A common drug used to treat bipolar disorder may also be used to help treat osteoarthritis, a new study suggests.
Researchers from Queen Mary University of London (QMUL) suggest that lithium chloride could help treat osteoarthritis by disrupting the length of the cells’ antennae, called primary cilla.
Primary cilla are tiny hair-like structures that protrude from the surface of must human cells. The research team suggests in their study, published recently in The FASEB Journal, that medical manipulation of these antennae disrupts a key biological process called “Hedgehog Signalling,” according to a media release from Queen Mary, University of London.
According to the study, lithium chloride can help increase the size of primary cilia in several cell types.
In their study, the researchers exposed human and bovine cartilage cells to varying doses of lithium chloride over a 24-hour period, and recorded the length of the primary cilia and the activation of Hedgehog Signalling. Using a super resolution imaging technique called structural illumination microscopy (SIM), the researchers observed detailed images of how the drug affects the structure of primary cilia, the release explains.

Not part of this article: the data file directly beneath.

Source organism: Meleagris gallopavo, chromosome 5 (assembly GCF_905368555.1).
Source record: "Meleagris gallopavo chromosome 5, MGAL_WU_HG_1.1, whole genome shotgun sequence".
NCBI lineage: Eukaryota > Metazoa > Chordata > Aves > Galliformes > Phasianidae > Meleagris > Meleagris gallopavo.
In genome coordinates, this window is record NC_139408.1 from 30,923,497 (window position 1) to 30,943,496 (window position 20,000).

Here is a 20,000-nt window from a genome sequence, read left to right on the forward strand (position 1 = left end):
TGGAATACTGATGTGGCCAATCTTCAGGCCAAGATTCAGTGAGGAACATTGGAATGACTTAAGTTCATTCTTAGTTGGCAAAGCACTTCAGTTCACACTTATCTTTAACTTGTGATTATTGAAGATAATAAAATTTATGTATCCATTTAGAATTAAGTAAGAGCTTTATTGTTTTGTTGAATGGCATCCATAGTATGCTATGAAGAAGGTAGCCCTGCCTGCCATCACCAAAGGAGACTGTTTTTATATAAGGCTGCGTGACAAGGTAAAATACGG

Martin Knight, BEng, MSc, PhD, the study’s co-author, states in the release that scientists are beginning to realize that primary cilla, which were once thought to be irrelevant, are actually involved in a number of key biological processes.
“Alterations in hedgehog signalling also occur in other conditions so manipulating the structure of primary cilia may have wider therapeutic impact,” says Knight, a professor at Queen Mary University’s School of Engineering and Materials Science and the Institute of Bioengineering.
“This is an exciting new area of medicine known as ciliotherapy, which could transform the treatment of diseases including osteoarthritis, inflammation and cancer,” he adds.
[Source(s): Queen Mary, University of London; EurekAlert]